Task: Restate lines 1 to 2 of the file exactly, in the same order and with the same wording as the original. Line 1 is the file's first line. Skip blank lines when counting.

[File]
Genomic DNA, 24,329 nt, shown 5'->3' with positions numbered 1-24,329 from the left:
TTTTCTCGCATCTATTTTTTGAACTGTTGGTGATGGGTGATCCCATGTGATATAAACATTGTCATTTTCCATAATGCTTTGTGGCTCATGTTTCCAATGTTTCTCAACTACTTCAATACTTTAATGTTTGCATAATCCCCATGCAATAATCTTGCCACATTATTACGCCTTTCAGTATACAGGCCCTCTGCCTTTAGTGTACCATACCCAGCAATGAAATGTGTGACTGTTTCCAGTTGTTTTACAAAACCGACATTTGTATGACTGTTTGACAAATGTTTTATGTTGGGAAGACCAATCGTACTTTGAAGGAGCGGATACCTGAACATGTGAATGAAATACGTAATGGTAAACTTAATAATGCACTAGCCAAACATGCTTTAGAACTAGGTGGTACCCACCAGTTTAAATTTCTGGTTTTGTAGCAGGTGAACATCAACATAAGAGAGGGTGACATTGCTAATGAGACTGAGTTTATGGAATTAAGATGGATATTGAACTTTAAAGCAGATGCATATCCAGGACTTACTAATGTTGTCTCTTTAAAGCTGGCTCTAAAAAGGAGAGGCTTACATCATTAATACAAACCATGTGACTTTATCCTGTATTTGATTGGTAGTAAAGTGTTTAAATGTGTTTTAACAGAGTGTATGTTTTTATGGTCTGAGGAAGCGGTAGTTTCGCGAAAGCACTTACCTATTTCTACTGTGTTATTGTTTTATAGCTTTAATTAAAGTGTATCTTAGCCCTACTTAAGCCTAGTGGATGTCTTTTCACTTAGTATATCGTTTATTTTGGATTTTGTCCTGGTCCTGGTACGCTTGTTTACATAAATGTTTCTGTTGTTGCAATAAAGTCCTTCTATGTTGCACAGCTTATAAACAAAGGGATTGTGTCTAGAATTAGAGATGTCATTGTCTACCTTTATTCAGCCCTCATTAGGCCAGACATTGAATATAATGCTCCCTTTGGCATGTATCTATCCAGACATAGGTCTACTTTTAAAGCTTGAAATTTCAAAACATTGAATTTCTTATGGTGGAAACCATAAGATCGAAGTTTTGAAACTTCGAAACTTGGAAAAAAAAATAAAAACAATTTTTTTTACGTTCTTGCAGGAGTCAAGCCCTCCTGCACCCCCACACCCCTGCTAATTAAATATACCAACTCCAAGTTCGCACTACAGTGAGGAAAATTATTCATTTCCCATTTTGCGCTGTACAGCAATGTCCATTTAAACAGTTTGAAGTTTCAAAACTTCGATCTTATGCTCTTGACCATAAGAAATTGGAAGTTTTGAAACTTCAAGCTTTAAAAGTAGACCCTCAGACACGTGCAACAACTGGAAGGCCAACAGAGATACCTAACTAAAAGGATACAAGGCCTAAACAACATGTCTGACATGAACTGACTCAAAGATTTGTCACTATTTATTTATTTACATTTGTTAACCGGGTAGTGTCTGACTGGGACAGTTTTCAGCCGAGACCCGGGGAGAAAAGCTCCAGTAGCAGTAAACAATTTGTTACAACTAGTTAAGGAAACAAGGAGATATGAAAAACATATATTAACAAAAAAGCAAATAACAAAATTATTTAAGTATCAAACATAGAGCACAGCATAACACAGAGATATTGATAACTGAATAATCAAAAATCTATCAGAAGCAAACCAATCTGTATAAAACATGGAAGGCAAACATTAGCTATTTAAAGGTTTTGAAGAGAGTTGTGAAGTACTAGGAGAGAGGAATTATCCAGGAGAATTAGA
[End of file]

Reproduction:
Genomic DNA, 24,329 nt, shown 5'->3' with positions numbered 1-24,329 from the left:
TTTTCTCGCATCTATTTTTTGAACTGTTGGTGATGGGTGATCCCATGTGATATAAACATTGTCATTTTCCATAATGCTTTGTGGCTCATGTTTCCAATGTTTCTCAACTACTTCAATACTTTAATGTTTGCATAATCCCCATGCAATAATCTTGCCACATTATTACGCCTTTCAGTATACAGGCCCTCTGCCTTTAGTGTACCATACCCAGCAATGAAATGTGTGACTGTTTCCAGTTGTTTTACAAAACCGACATTTGTATGACTGTTTGACAAATGTTTTATGTTGGGAAGACCAATCGTACTTTGAAGGAGCGGATACCTGAACATGTGAATGAAATACGTAATGGTAAACTTAATAATGCACTAGCCAAACATGCTTTAGAACTAGGTGGTACCCACCAGTTTAAATTTCTGGTTTTGTAGCAGGTGAACATCAACATAAGAGAGGGTGACATTGCTAATGAGACTGAGTTTATGGAATTAAGATGGATATTGAACTTTAAAGCAGATGCATATCCAGGACTTACTAATGTTGTCTCTTTAAAGCTGGCTCTAAAAAGGAGAGGCTTACATCATTAATACAAACCATGTGACTTTATCCTGTATTTGATTGGTAGTAAAGTGTTTAAATGTGTTTTAACAGAGTGTATGTTTTTATGGTCTGAGGAAGCGGTAGTTTCGCGAAAGCACTTACCTATTTCTACTGTGTTATTGTTTTATAGCTTTAATTAAAGTGTATCTTAGCCCTACTTAAGCCTAGTGGATGTCTTTTCACTTAGTATATCGTTTATTTTGGATTTTGTCCTGGTCCTGGTACGCTTGTTTACATAAATGTTTCTGTTGTTGCAATAAAGTCCTTCTATGTTGCACAGCTTATAAACAAAGGGATTGTGTCTAGAATTAGAGATGTCATTGTCTACCTTTATTCAGCCCTCATTAGGCCAGACATTGAATATAATGCTCCCTTTGGCATGTATCTATCCAGACATAGGTCTACTTTTAAAGCTTGAAATTTCAAAACATTGAATTTCTTATGGTGGAAACCATAAGATCGAAGTTTTGAAACTTCGAAACTTGGAAAAAAAAATAAAAACAATTTTTTTTACGTTCTTGCAGGAGTCAAGCCCTCCTGCACCCCCACACCCCTGCTAATTAAATATACCAACTCCAAGTTCGCACTACAGTGAGGAAAATTATTCATTTCCCATTTTGCGCTGTACAGCAATGTCCATTTAAACAGTTTGAAGTTTCAAAACTTCGATCTTATGCTCTTGACCATAAGAAATTGGAAGTTTTGAAACTTCAAGCTTTAAAAGTAGACCCTCAGACACGTGCAACAACTGGAAGGCCAACAGAGATACCTAACTAAAAGGATACAAGGCCTAAACAACATGTCTGACATGAACTGACTCAAAGATTTGTCACTATTTATTTATTTACATTTGTTAACCGGGTAGTGTCTGACTGGGACAGTTTTCAGCCGAGACCCGGGGAGAAAAGCTCCAGTAGCAGTAAACAATTTGTTACAACTAGTTAAGGAAACAAGGAGATATGAAAAACATATATTAACAAAAAAGCAAATAACAAAATTATTTAAGTATCAAACATAGAGCACAGCATAACACAGAGATATTGATAACTGAATAATCAAAAATCTATCAGAAGCAAACCAATCTGTATAAAACATGGAAGGCAAACATTAGCTATTTAAAGGTTTTGAAGAGAGTTGTGAAGTACTAGGAGAGAGGAATTATCCAGGAGAATTAGA